Eight years' standing and the knowledge of Thananga and Sasnavayanga were required of a person to designate him as a Ganavaccheiya, (Vav. III, 7). However, no clear statement about his duties is available.

The qualifications required of an ayariya were identical with those in the case of the ayariya uvejjhaya given above. Besides this, a high standard of moral conduct was expected of him (Vav. III, 7). The acarya seemed to act as the supreme head of a group of monks. For the juniors had to take permission from him for all the important items of daily routine. Besides that he was one of the supervisors of the nuns as well. (Vav. III, 12).

The cheyasuttas refer to other officers like vayaga, (Kappa. IV, 5-6) and pavatti (Kappa. IV, 15) whereas the Ohanijutti mentions 'vasaha' (V, 125). The 'vacaka' probably gave reading of texts to the junior monks. The 'pravartin' probably looked after the administrative routine of a group of monks, whereas the vrsabha, on the basis of the commentary, seemed to be a person looking after the ill and waiting upon them. Save in the case of vacaka, who was to be a person of manners, who avoided excitement and atoned for every transgression, the qualifications of others are not to be found.

Besides those mentioned so far, the Brhathalpabhasya refers to abbiseka' and 'spardhakapati' (IV, 433; III, 213236) In the case of the former, he was sometimes equated with      the      Upadhyaya      (III,      2405, 2411) and sometimes deemed fit for acarya-hood as well (IV, 4336). The spardhakapati, as the designation stands, seems to have acted as the head of a phaddaa or a small sub-group in a gaccha (laghutaro gacchadega eva: Ova. p. 86). The Ovavaiyasutta tells us that this group was headed by a Ganavacchedaka. Does it mean, then, that the spardhakapati and the Ganavacchedaka were identical?

The foregoing discussion proves that the officers of the church were persons of moral discipline and academic and practical scholarship. These qualities were essential for those who were the custodians of monastic discipline and its proper working among the subordinates.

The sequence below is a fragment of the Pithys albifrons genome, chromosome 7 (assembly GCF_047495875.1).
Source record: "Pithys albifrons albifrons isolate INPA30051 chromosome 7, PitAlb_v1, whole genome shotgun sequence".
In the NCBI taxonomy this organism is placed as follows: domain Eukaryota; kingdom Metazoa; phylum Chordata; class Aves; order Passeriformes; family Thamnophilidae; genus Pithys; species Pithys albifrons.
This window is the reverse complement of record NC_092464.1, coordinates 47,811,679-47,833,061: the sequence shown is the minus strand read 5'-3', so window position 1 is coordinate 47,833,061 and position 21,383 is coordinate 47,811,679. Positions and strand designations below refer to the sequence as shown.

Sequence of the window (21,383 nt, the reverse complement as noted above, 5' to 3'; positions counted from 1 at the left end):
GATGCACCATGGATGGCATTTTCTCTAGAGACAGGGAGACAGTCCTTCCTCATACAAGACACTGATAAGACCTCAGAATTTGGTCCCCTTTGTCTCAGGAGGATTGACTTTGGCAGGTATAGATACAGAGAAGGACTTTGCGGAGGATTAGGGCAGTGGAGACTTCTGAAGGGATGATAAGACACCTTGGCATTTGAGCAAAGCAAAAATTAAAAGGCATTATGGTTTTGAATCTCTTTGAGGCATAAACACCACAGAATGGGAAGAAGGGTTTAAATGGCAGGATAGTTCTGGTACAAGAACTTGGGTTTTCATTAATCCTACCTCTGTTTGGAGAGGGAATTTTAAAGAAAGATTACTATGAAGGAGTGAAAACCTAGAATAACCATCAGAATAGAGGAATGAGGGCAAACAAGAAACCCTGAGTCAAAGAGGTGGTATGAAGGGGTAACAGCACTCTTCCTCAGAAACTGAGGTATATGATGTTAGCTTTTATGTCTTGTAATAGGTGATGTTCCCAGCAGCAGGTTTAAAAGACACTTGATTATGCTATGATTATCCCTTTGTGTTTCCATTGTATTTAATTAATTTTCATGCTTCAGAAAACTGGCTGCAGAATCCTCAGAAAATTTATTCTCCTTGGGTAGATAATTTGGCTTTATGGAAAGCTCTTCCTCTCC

The Officers of the Nuns:

  The organization of the nuns was done under their own officers all of whom were subordinate to the officers of the monk order. The acarya, the Upadhyaya and the pravartin were the protectors (aryikapratijagaraka) of the orders of nuns. This subordination was so supreme and final that a monk even of three years' standing could become the Upadhyaya of a nun of thirty years' standing and a monk of five years' standing could become the Upadhyaya of the nun with sixty years' standing, as laid down in Vavaharasutta (VII, 15, 16). This echoes faithfully the smashing rule of the Cullavagga of the Buddhists which lays down that a nun of even a hundred years' standing should bow down to a monk of recent entry to the order! The final blow comes from the Digambaras who hold that a woman, even when she becomes a nun, is not eligible for liberation unless reborn as a man. (Pravacanasara, III, 7).

This avowed inferiority is reflected even in the administration and control of the order of nuns. For the rule held that the nuns were not to live at any time without the association of either an acarya or an Upadhyaya or a pravartin. The last of these stood at the lowest stage, subordinate both to the acarya and the Upadhyaya. (Vav. III, 12).

The hierarchical list amongst the nuns corresponded to that amongst the monks. Just as there, were officers like the acarya, ganin, pravartin, Ganavacchedaka, abbiseka and Thera, the order of nuns had ganini, pravartin, Ganavacchedini, abhiseka and theri.

The ganini was the highest officer in the cadre and headed the Gana or the group or unit of nuns. She practically did the duties, which an acarya did for his group. She was expected to be a person of high moral standard, equanimous, energetic and fond of study, able to execute stern discipline and having organizational drive (Gacchayara, 127-28). No details regarding her paryaya or academic standard are available.

The next in the cadre was the pravartin often referred to in the Cheyasuttas. The exact position of her in relation to other officers, is a matter of uncertainty, However, a nun aspiring for this office was required to have a full knowledge of the 'ayarapakappa' as also organizational tact and command. In spite of this, she was never allowed to stay alone (shiv. V, 1, 2, 9, 10). With the help of an acarya, whose duty it was to let her know the details about transgressions which nuns were not to commit, the pravartin was the officer who was responsible for the moral discipline of nuns under her care.